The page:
Geithner's big week with Congress, bank plan

The Treasury secretary begins to find his footing after a shaky start.

Susan Walsh/AP
TREASURY CHIEF: Timothy Geithner testified on Capitol Hill Tuesday about the AIG bailout.

Embattled Treasury Secretary Timothy Geithner moved into image rehabilitation mode this week, even as he faces continued criticism that his economic rescue plans are showering undeserved benefits on firms such as AIG.

Public outrage over bonuses paid at that bailed-out insurance firm won’t be easy to defuse, especially as more Americans lose their jobs. On Tuesday, Mr. Geithner was in the hot seat again on this issue, at a Capitol Hill hearing.

Being point man for bailouts is just one challenge he’s faced in a shaky start that has stirred talk about whether President Obama might have to replace him. But it now appears that Geithner will stand or fall by whether his policies work going forward, not on early missteps. Among the signs:

- His plan to deal with so-called toxic assets of banks, unveiled Monday, was better received than an early outline of his bank-rescue plans.
- At the hearing Tuesday, concern about AIG was channeled partly in a positive direction: on the need for legislation so that in the future the government can better manage the shutdown of large failed firms that pose a risk to the economy.
- Mr. Obama has voiced strong support for his Treasury chief.

“The only thing that matters here is the judgment of the president,” says Robert Shapiro, who served President Bill Clinton as undersecretary of Commerce for economic affairs, now at NDN, a left-leaning think tank in Washington.

Obama’s own job performance is now tethered closely to the success of his Treasury secretary. He selected Geithner, after all, and has endorsed his latest rescue plans.

For Geithner’s part, his job security hinges on how well his plans work in the months ahead, Mr. Shapiro says.

The Obama administration, however, confronts a risk related to Geithner’s policies, he adds: “The larger issue is whether the administration either has been or will be too deferential to Wall Street.”

Geithner falls into one camp of finance experts who say the best way out of the financial mess is to nurse banks back to health without putting them under full government control. The main rival view, held by Shapiro and others on both the right and left, is that some large institutions may be insolvent and would be most efficiently resolved through temporary nationalization.

Politically, the Geithner course means that populist ire over bailouts could persist in coming months. Obama is already navigating delicately on this issue, affirming his own frustration with Wall Street while making the case that economic recovery hinges on more help for banks.

Economically, Geithner’s bank-rescue strategy carries its own risk. The true health of banks is a central uncertainty for the economy now. The worse off banks are, the more likely it is that nationalization of weak banks would be a cheaper and quicker way to resolve the problems.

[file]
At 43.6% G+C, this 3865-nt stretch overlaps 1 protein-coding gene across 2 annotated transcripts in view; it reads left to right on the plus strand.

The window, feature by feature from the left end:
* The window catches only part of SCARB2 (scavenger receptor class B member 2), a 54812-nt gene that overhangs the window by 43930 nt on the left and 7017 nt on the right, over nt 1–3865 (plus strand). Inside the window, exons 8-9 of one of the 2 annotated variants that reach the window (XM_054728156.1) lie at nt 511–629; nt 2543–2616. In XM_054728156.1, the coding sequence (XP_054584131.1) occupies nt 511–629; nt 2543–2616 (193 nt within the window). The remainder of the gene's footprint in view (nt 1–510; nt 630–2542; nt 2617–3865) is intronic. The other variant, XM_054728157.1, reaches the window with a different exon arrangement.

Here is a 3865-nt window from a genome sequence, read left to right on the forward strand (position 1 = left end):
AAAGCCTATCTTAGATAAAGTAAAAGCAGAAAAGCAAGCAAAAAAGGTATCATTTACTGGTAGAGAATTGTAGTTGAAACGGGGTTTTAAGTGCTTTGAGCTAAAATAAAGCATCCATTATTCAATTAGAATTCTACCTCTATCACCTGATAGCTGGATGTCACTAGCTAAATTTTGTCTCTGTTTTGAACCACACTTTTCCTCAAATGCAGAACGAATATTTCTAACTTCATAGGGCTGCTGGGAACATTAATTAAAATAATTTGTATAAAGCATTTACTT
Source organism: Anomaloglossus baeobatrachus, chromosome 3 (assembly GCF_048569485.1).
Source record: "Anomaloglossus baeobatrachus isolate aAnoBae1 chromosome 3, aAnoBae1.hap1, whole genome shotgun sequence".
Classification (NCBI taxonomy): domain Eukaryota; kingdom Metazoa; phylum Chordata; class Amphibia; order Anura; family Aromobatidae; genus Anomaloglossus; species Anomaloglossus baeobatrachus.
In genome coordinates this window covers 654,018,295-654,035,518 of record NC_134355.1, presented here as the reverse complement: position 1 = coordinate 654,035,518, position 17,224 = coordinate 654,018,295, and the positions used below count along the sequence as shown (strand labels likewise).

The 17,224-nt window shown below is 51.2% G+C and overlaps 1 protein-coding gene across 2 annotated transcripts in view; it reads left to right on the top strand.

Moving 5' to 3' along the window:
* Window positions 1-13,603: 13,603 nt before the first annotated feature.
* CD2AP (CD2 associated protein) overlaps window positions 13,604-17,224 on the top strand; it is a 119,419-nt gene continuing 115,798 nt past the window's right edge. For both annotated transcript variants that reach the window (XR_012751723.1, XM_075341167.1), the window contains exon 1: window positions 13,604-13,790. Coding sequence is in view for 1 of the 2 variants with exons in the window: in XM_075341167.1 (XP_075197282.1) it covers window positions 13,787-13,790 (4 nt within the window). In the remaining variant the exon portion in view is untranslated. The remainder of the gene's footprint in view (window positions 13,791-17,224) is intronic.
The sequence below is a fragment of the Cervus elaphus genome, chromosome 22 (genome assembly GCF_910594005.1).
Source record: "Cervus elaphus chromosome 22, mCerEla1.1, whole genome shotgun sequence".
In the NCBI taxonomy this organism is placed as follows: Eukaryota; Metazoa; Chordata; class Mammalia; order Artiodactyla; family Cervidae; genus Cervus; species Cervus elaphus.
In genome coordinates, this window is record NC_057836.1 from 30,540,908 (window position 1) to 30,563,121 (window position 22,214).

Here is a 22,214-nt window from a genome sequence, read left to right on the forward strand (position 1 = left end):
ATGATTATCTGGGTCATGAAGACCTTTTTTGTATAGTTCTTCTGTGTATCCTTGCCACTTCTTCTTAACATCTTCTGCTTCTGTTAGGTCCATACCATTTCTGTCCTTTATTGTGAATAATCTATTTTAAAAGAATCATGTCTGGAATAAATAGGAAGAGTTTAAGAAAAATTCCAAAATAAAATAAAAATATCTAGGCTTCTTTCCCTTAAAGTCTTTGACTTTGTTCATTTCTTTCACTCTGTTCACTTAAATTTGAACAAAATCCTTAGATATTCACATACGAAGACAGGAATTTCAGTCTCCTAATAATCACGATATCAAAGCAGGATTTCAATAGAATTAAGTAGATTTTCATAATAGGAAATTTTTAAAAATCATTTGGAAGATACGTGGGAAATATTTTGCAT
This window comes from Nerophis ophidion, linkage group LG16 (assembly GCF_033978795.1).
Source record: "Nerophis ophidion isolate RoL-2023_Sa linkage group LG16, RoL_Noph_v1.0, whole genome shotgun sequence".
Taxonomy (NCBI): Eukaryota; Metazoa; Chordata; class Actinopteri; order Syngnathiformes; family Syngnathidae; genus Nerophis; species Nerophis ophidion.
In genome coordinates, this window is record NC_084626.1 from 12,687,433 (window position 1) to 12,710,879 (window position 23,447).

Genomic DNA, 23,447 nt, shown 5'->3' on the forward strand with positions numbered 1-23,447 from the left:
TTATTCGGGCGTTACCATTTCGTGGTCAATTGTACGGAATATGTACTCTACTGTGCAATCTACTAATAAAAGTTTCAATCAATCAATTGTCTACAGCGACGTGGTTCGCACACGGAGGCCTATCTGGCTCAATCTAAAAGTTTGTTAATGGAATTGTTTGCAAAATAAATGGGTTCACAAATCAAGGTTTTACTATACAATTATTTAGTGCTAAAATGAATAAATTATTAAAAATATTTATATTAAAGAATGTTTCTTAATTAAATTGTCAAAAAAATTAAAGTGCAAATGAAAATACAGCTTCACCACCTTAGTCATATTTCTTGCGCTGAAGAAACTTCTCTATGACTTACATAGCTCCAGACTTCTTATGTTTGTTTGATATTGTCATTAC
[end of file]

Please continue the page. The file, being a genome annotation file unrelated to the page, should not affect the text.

Just as Japan experienced a “lost decade” after an ineffective bank cleanup, a US economic recovery could be tepid and prolonged without an effective bank fix.

It’s a matter of hot debate among finance experts. Many say that Geithner’s approach can work and that more drastic measures should be a last resort.

“The proponents of nationalization seem to be dramatically underestimating the difficulties ... of that approach,” says Douglas Elliott, a former investment banker now at the Brookings Institution in Washington.

Necessity of fixing the banks
Whatever approach is right, fixing the banks is widely seen by economists as a must, to give the economy a shot at normal growth after the current recession.

In this sense, despite all the populist outrage in the air, Wall Street and Main Street are closely joined.

Geithner has been working full-bore to address the crisis, but he confronts numerous challenges.

He weathered some controversy over personal income-tax mistakes. His first major speech, giving the outlines of his overall “financial stability plan,” was widely panned as too vague. He’s been slow to fill key positions around him at Treasury, announcing some this week.

Then came the revelation that AIG employees had received $165 million or more in bonuses, even as the firm has been costing taxpayers billions.

By last week, some Republican lawmakers were calling for Geithner to go.

Obama is standing by the secretary and was literally at his side earlier this week to support the toxic-asset plan. When appearing Sunday on CBS’s “60 Minutes,” the president said “no” when asked if Geithner had offered to resign.

“He shouldn’t,” Obama said. “And if he were to come to me, I’d say, ‘Sorry, buddy. You’ve still got the job.’ ”

Obama will own the results of the Treasury policies. He knew in selecting Geithner that he was choosing someone who, as president of the Federal Reserve Bank of New York, was an architect of financial rescue moves begun last fall, including that of AIG.

Geithner, Bernanke offer explanation for AIG
At Tuesday’s hearing on the Hill, Geithner and Fed Chairman Ben Bernanke appeared together in the House to defend their AIG actions.

Mr. Bernanke said AIG’s collapse would have been handled much differently last September had the government had in place a framework for coping with the failure of a large nonbank firm.

Back then, officials say, the choices essentially were a full bailout (as at AIG), with the resulting onerous costs, or a bankruptcy (as at the investment firm Lehman Brothers), which can stir chaos in financial markets.

Geithner and Bernanke argued that with a different system, such as the one that allows the Federal Deposit Insurance Corp. to resolve failed banks, the balance between taxpayer costs and economic fallout could be better managed.

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